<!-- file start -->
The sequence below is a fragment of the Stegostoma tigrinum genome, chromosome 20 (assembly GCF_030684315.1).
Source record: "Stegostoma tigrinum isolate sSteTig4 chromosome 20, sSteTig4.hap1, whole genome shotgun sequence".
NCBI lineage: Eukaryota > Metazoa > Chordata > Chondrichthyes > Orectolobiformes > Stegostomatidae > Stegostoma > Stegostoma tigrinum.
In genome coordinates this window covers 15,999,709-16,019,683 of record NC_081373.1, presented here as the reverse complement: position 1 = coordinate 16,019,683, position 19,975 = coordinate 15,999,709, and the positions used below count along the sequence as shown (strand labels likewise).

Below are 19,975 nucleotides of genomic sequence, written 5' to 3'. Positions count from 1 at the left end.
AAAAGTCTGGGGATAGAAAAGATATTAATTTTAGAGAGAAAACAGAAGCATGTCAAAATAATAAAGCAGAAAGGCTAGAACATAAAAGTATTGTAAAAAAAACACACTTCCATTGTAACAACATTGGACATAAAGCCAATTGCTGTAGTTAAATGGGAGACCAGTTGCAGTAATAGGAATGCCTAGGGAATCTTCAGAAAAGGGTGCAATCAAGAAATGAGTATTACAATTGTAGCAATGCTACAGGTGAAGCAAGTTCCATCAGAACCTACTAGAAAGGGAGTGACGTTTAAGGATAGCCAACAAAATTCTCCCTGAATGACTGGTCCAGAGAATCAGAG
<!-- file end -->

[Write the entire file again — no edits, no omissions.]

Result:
The sequence below is a fragment of the Stegostoma tigrinum genome, chromosome 20 (assembly GCF_030684315.1).
Source record: "Stegostoma tigrinum isolate sSteTig4 chromosome 20, sSteTig4.hap1, whole genome shotgun sequence".
NCBI lineage: Eukaryota > Metazoa > Chordata > Chondrichthyes > Orectolobiformes > Stegostomatidae > Stegostoma > Stegostoma tigrinum.
In genome coordinates this window covers 15,999,709-16,019,683 of record NC_081373.1, presented here as the reverse complement: position 1 = coordinate 16,019,683, position 19,975 = coordinate 15,999,709, and the positions used below count along the sequence as shown (strand labels likewise).

Below are 19,975 nucleotides of genomic sequence, written 5' to 3'. Positions count from 1 at the left end.
AAAAGTCTGGGGATAGAAAAGATATTAATTTTAGAGAGAAAACAGAAGCATGTCAAAATAATAAAGCAGAAAGGCTAGAACATAAAAGTATTGTAAAAAAAACACACTTCCATTGTAACAACATTGGACATAAAGCCAATTGCTGTAGTTAAATGGGAGACCAGTTGCAGTAATAGGAATGCCTAGGGAATCTTCAGAAAAGGGTGCAATCAAGAAATGAGTATTACAATTGTAGCAATGCTACAGGTGAAGCAAGTTCCATCAGAACCTACTAGAAAGGGAGTGACGTTTAAGGATAGCCAACAAAATTCTCCCTGAATGACTGGTCCAGAGAATCAGAG